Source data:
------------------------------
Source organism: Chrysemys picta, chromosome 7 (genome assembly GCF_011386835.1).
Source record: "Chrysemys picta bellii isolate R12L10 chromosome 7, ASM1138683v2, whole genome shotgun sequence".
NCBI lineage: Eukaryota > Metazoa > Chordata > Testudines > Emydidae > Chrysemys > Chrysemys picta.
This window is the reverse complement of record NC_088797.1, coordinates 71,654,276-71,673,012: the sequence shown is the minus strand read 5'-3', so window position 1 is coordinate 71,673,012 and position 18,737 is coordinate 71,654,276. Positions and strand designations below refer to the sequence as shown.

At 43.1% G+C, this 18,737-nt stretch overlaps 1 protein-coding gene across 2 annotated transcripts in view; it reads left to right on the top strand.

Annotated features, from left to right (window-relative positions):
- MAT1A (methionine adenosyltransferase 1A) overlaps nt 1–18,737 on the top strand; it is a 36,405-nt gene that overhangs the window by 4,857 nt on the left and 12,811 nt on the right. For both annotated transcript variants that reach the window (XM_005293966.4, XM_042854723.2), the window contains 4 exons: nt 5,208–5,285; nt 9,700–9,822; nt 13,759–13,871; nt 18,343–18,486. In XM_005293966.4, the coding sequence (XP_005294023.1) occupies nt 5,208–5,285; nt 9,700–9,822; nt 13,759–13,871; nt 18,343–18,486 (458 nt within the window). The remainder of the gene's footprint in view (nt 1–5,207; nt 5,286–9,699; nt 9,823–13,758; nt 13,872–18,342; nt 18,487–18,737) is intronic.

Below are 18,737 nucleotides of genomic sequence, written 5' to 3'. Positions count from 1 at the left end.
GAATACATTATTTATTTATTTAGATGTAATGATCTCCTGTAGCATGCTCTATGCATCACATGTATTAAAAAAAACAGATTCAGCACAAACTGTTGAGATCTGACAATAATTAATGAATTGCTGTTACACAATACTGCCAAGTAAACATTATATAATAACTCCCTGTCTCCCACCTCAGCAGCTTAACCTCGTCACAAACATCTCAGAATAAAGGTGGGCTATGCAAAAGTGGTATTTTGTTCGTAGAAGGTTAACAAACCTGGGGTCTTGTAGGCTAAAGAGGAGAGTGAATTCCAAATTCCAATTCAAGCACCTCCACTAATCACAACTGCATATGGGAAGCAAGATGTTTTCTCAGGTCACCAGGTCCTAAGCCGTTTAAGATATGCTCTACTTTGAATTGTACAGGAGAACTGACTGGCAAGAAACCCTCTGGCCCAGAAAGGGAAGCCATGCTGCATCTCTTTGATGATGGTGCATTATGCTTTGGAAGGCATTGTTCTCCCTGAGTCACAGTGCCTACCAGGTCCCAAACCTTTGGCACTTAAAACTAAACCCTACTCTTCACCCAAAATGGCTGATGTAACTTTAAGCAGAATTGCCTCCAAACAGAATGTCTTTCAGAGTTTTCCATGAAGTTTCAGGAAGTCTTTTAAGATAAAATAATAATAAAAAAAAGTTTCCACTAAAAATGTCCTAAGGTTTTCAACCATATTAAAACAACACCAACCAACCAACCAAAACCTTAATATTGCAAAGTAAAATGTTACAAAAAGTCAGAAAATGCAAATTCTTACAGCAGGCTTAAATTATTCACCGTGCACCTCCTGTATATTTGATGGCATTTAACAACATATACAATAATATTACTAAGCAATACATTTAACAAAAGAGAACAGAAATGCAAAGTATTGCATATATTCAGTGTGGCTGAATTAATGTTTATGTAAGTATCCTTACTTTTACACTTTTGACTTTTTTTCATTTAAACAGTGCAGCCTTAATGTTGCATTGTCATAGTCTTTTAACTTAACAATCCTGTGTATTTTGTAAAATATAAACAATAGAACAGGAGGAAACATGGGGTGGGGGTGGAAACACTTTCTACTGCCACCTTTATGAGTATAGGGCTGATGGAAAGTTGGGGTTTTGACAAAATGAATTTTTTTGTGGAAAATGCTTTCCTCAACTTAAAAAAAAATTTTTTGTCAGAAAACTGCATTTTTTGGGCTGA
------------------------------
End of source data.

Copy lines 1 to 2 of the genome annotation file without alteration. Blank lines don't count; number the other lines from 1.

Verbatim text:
Source organism: Chrysemys picta, chromosome 7 (genome assembly GCF_011386835.1).
Source record: "Chrysemys picta bellii isolate R12L10 chromosome 7, ASM1138683v2, whole genome shotgun sequence".